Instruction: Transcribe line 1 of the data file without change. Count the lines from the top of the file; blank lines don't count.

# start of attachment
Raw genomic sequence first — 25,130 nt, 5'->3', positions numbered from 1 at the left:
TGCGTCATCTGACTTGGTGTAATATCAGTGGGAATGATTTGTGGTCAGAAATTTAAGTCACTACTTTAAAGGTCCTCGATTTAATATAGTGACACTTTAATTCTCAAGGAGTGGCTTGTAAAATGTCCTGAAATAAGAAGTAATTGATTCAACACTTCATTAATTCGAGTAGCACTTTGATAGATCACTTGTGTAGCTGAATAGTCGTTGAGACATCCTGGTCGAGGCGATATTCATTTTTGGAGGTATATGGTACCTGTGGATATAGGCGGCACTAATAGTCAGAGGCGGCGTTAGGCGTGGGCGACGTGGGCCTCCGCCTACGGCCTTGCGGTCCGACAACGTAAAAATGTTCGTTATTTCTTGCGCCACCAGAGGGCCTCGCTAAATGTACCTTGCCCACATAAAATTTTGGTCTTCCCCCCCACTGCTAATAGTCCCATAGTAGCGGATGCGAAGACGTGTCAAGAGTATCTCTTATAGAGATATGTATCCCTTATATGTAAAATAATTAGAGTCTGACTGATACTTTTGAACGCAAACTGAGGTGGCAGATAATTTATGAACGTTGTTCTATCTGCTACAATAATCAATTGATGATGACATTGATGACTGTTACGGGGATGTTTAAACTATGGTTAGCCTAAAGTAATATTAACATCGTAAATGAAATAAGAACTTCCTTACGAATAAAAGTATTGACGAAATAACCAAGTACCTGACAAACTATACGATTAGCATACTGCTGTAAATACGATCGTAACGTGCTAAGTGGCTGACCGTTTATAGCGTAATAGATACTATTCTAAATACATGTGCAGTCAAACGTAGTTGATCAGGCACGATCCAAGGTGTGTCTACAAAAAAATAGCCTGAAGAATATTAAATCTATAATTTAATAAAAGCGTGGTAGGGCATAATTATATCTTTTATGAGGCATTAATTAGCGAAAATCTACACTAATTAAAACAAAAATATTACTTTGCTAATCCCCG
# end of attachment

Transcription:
Raw genomic sequence first — 25,130 nt, 5'->3', positions numbered from 1 at the left: